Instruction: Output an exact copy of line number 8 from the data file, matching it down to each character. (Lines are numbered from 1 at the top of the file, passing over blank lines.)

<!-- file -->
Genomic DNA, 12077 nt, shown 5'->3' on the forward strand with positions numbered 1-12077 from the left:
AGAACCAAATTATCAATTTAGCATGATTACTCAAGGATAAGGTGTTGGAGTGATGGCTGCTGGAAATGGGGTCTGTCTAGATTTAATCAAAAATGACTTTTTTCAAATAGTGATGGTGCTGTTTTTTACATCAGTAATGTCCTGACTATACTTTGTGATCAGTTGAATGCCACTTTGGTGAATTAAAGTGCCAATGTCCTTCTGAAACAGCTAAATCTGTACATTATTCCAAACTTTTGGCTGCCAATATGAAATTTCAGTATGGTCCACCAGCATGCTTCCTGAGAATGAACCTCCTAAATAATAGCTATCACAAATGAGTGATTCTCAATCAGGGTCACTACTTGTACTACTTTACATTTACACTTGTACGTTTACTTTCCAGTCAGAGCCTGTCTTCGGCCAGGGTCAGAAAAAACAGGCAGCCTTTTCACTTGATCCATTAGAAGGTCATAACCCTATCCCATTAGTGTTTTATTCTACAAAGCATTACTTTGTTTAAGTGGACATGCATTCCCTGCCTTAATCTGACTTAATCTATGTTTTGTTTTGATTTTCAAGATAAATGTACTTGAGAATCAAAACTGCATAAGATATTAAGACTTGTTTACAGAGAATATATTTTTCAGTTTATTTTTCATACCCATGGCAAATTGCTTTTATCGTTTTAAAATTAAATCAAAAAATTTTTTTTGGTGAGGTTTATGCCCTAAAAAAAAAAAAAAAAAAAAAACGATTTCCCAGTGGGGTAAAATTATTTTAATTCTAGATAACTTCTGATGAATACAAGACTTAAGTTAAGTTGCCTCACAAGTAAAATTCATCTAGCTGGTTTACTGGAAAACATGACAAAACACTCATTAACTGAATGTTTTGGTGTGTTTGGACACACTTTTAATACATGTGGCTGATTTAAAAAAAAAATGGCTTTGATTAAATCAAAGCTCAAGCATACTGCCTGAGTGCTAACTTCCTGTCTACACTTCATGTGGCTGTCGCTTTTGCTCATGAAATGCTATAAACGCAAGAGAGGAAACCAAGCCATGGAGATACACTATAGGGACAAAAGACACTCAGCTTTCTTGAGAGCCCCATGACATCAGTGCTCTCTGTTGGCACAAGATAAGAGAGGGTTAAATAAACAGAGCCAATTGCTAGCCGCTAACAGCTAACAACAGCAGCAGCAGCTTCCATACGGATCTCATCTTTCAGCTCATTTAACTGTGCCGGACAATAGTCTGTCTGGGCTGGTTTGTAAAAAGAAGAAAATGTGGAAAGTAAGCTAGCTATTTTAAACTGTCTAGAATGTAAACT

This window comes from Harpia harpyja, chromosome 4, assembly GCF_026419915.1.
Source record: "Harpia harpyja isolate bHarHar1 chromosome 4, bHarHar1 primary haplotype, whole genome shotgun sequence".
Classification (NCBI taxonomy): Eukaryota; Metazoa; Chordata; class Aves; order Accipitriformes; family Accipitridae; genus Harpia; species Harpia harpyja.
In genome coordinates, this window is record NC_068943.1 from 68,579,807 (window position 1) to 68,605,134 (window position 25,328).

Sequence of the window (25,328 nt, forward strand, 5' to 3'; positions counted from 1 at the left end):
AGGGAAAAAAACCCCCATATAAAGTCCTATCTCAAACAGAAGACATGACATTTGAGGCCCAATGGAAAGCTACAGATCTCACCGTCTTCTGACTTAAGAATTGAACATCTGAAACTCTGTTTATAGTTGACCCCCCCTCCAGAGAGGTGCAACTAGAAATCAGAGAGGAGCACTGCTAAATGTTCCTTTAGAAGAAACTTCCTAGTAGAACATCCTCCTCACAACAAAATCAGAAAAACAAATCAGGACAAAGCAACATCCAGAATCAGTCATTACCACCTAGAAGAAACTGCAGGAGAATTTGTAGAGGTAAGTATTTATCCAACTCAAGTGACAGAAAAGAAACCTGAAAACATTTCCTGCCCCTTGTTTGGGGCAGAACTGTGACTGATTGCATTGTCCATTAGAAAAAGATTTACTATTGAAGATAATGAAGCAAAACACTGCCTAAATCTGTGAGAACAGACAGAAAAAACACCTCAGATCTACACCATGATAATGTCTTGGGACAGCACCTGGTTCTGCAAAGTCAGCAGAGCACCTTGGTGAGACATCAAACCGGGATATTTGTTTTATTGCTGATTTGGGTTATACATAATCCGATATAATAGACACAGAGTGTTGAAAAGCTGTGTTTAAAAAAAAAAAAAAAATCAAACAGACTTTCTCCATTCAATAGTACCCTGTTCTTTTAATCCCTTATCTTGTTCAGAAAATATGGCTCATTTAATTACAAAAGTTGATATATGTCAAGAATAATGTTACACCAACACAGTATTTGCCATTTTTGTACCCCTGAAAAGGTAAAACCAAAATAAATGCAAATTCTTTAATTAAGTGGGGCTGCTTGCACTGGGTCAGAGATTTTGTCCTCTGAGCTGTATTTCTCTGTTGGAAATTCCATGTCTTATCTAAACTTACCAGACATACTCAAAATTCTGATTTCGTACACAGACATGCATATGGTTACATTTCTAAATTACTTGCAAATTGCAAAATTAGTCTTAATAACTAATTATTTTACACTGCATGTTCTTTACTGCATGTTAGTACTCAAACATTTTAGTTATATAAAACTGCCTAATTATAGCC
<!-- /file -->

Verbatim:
AGGGAAAAAAACCCCCATATAAAGTCCTATCTCAAACAGAAGACATGACATTTGAGGCCCAATGGAAAGCTACAGATCTCACCGTCTTCTGACTTAAGAATTGAACATCTGAAACTCTGTTTATAGTTGACCCCCCCTCCAGAGAGGTGCAACTAGAAATCAGAGAGGAGCACTGCTAAATGTTCCTTTAGAAGAAACTTCCTAGTAGAACATCCTCCTCACAACAAAATCAGAAAAACAAATCAGGACAAAGCAACATCCAGAATCAGTCATTACCACCTAGAAGAAACTGCAGGAGAATTTGTAGAGGTAAGTATTTATCCAACTCAAGTGACAGAAAAGAAACCTGAAAACATTTCCTGCCCCTTGTTTGGGGCAGAACTGTGACTGATTGCATTGTCCATTAGAAAAAGATTTACTATTGAAGATAATGAAGCAAAACACTGCCTAAATCTGTGAGAACAGACAGAAAAAACACCTCAGATCTACACCATGATAATGTCTTGGGACAGCACCTGGTTCTGCAAAGTCAGCAGAGCACCTTGGTGAGACATCAAACCGGGATATTTGTTTTATTGCTGATTTGGGTTATACATAATCCGATATAATAGACACAGAGTGTTGAAAAGCTGTGTTTAAAAAAAAAAAAAAAATCAAACAGACTTTCTCCATTCAATAGTACCCTGTTCTTTTAATCCCTTATCTTGTTCAGAAAATATGGCTCATTTAATTACAAAAGTTGATATATGTCAAGAATAATGTTACACCAACACAGTATTTGCCATTTTTGTACCCCTGAAAAGGTAAAACCAAAATAAATGCAAATTCTTTAATTAAGTGGGGCTGCTTGCACTGGGTCAGAGATTTTGTCCTCTGAGCTGTATTTCTCTGTTGGAAATTCCATGTCTTATCTAAACTTACCAGACATACTCAAAATTCTGATTTCGTACACAGACATGCATATGGTTACATTTCTAAATTACTTGCAAATTGCAAAATTAGTCTTAATAACTAATTATTTTACACTGCATGTTCTTTACTGCATGTTAGTACTCAAACATTTTAGTTATATAAAACTGCCTAATTATAGCC